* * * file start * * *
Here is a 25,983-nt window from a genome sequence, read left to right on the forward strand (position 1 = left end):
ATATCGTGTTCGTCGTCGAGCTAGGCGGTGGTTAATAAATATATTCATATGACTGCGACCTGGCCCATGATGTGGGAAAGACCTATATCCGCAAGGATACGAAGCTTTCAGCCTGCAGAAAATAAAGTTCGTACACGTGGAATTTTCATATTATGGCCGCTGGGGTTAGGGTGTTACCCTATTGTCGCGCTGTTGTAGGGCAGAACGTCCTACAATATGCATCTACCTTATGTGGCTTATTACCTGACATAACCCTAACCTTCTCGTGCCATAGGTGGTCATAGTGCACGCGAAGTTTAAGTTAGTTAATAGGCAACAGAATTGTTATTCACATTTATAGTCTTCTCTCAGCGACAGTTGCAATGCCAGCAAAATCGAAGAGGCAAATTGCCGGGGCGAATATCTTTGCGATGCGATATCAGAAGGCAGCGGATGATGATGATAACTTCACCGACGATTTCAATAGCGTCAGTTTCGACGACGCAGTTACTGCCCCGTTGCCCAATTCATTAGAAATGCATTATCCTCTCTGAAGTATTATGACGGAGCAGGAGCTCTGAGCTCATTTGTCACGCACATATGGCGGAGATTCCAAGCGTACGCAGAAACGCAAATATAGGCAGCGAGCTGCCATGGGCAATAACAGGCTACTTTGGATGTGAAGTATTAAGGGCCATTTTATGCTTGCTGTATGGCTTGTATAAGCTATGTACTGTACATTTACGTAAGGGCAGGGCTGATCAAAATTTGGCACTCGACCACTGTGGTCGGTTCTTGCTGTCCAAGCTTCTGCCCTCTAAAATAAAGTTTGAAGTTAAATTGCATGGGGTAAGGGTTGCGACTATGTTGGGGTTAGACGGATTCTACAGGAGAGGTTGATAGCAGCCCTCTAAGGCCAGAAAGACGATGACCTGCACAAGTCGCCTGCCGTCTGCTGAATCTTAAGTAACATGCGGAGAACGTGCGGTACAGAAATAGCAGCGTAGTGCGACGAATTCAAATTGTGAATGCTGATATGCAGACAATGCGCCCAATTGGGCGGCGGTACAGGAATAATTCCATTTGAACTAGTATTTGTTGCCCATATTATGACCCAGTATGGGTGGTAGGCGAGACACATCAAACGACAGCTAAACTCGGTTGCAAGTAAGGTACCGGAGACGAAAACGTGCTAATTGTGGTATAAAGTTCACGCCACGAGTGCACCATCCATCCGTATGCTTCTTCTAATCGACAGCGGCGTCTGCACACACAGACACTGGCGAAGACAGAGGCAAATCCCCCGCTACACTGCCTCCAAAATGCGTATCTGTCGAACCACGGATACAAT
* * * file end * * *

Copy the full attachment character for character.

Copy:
Here is a 25,983-nt window from a genome sequence, read left to right on the forward strand (position 1 = left end):
ATATCGTGTTCGTCGTCGAGCTAGGCGGTGGTTAATAAATATATTCATATGACTGCGACCTGGCCCATGATGTGGGAAAGACCTATATCCGCAAGGATACGAAGCTTTCAGCCTGCAGAAAATAAAGTTCGTACACGTGGAATTTTCATATTATGGCCGCTGGGGTTAGGGTGTTACCCTATTGTCGCGCTGTTGTAGGGCAGAACGTCCTACAATATGCATCTACCTTATGTGGCTTATTACCTGACATAACCCTAACCTTCTCGTGCCATAGGTGGTCATAGTGCACGCGAAGTTTAAGTTAGTTAATAGGCAACAGAATTGTTATTCACATTTATAGTCTTCTCTCAGCGACAGTTGCAATGCCAGCAAAATCGAAGAGGCAAATTGCCGGGGCGAATATCTTTGCGATGCGATATCAGAAGGCAGCGGATGATGATGATAACTTCACCGACGATTTCAATAGCGTCAGTTTCGACGACGCAGTTACTGCCCCGTTGCCCAATTCATTAGAAATGCATTATCCTCTCTGAAGTATTATGACGGAGCAGGAGCTCTGAGCTCATTTGTCACGCACATATGGCGGAGATTCCAAGCGTACGCAGAAACGCAAATATAGGCAGCGAGCTGCCATGGGCAATAACAGGCTACTTTGGATGTGAAGTATTAAGGGCCATTTTATGCTTGCTGTATGGCTTGTATAAGCTATGTACTGTACATTTACGTAAGGGCAGGGCTGATCAAAATTTGGCACTCGACCACTGTGGTCGGTTCTTGCTGTCCAAGCTTCTGCCCTCTAAAATAAAGTTTGAAGTTAAATTGCATGGGGTAAGGGTTGCGACTATGTTGGGGTTAGACGGATTCTACAGGAGAGGTTGATAGCAGCCCTCTAAGGCCAGAAAGACGATGACCTGCACAAGTCGCCTGCCGTCTGCTGAATCTTAAGTAACATGCGGAGAACGTGCGGTACAGAAATAGCAGCGTAGTGCGACGAATTCAAATTGTGAATGCTGATATGCAGACAATGCGCCCAATTGGGCGGCGGTACAGGAATAATTCCATTTGAACTAGTATTTGTTGCCCATATTATGACCCAGTATGGGTGGTAGGCGAGACACATCAAACGACAGCTAAACTCGGTTGCAAGTAAGGTACCGGAGACGAAAACGTGCTAATTGTGGTATAAAGTTCACGCCACGAGTGCACCATCCATCCGTATGCTTCTTCTAATCGACAGCGGCGTCTGCACACACAGACACTGGCGAAGACAGAGGCAAATCCCCCGCTACACTGCCTCCAAAATGCGTATCTGTCGAACCACGGATACAAT